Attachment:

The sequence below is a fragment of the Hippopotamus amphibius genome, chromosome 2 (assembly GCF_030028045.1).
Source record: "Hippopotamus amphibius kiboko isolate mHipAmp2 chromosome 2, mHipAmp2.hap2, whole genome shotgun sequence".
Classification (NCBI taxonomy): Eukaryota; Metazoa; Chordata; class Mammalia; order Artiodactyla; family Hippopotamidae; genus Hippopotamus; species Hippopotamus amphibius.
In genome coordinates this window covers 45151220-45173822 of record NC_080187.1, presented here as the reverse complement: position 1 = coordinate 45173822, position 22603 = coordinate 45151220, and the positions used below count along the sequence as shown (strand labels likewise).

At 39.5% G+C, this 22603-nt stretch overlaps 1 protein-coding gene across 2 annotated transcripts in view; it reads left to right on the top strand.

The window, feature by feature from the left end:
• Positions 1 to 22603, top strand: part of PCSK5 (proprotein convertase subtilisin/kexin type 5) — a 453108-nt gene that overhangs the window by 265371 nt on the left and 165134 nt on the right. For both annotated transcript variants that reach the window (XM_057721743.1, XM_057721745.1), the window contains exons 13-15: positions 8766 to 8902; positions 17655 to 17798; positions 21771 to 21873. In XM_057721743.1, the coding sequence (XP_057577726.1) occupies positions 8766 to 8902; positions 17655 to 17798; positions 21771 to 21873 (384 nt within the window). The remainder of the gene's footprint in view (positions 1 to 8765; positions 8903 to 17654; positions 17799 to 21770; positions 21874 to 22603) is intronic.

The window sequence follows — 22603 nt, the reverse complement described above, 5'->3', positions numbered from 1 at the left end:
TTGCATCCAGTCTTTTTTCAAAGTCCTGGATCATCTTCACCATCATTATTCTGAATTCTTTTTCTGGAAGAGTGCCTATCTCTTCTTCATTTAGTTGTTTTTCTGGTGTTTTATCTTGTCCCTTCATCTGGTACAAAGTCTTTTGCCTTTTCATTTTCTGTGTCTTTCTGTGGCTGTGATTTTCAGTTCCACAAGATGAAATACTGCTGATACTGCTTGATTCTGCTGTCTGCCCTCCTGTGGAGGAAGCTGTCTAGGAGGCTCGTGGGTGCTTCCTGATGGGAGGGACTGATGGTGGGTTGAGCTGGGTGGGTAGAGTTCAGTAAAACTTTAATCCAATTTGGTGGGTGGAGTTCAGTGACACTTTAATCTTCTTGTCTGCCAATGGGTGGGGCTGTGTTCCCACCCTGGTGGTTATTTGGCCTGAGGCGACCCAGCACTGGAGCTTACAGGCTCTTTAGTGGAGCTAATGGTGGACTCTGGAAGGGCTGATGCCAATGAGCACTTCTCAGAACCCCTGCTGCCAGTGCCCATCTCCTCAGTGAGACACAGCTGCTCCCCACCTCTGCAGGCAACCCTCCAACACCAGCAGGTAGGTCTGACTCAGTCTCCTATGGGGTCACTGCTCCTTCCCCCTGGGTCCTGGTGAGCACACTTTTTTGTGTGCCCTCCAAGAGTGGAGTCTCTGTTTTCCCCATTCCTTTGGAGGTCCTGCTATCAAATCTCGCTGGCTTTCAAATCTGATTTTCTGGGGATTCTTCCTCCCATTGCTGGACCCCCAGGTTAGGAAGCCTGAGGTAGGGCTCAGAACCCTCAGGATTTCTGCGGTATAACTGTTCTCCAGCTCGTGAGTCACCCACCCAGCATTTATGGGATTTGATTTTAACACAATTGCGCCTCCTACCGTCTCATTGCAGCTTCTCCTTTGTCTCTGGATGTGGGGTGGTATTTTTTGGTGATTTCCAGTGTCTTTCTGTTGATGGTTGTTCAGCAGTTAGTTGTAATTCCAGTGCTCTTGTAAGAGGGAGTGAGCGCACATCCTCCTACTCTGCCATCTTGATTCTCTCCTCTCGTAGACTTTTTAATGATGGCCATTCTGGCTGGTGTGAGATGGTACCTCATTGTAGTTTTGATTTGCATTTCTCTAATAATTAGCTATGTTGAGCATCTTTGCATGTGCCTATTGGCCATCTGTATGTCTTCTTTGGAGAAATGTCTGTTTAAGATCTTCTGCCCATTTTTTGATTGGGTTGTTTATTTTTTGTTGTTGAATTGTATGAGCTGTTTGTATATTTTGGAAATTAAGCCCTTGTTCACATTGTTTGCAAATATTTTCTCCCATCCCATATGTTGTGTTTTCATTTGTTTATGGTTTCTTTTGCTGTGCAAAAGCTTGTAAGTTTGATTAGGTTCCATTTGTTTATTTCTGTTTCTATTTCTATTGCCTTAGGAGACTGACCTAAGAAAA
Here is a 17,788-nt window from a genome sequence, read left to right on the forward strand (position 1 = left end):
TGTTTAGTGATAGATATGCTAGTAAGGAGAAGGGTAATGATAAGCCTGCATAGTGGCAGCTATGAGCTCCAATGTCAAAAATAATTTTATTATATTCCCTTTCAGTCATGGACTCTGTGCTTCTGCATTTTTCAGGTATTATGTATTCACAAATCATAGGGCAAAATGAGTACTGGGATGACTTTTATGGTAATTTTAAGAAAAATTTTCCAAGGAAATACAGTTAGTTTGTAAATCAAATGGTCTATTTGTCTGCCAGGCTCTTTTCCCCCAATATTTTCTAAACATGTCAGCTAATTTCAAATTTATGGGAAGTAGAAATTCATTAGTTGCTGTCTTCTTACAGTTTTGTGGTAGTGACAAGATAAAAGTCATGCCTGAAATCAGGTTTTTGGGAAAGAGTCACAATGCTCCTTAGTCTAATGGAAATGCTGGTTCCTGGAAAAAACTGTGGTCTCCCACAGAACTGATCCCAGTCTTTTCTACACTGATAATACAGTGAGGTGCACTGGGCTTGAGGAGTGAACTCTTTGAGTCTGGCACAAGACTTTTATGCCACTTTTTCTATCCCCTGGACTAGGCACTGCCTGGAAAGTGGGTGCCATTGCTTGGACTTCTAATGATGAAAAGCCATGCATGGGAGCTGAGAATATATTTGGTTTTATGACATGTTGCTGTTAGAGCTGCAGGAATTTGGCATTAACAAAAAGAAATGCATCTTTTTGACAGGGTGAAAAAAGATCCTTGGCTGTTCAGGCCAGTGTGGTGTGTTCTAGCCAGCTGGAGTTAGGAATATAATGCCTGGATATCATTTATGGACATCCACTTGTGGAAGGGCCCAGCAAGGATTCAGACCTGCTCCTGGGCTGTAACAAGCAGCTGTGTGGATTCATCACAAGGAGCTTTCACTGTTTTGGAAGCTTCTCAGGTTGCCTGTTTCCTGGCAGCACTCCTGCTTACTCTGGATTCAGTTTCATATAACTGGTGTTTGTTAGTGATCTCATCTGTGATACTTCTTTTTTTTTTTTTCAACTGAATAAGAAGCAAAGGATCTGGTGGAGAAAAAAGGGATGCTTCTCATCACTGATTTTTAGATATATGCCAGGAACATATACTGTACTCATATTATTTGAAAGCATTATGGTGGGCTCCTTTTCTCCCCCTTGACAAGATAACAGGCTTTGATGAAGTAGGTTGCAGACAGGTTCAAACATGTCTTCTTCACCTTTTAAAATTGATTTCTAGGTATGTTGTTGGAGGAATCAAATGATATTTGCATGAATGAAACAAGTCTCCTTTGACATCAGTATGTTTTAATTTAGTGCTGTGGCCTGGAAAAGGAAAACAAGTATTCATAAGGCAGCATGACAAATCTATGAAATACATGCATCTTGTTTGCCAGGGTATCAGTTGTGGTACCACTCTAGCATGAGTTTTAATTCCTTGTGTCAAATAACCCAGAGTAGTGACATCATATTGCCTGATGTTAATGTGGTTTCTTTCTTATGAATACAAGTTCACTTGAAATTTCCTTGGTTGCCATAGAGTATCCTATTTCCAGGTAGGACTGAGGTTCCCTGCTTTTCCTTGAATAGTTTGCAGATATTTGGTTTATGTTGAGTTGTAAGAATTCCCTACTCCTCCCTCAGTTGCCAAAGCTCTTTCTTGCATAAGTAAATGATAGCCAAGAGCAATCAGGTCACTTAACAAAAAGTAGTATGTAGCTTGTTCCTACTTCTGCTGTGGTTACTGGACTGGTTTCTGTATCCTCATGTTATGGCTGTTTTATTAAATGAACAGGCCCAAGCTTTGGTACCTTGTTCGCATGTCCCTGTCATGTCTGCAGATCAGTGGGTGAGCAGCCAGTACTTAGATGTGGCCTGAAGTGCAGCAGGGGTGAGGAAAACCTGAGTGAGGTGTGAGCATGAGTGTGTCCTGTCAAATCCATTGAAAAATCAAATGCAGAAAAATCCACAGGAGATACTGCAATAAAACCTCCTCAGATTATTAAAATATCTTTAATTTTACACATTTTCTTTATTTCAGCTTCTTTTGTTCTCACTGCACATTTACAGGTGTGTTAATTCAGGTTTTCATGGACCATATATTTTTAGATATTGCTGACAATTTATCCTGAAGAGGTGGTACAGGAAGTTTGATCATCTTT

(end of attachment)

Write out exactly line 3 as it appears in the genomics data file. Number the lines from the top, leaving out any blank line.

Classification (NCBI taxonomy): Eukaryota; Metazoa; Chordata; class Mammalia; order Artiodactyla; family Hippopotamidae; genus Hippopotamus; species Hippopotamus amphibius.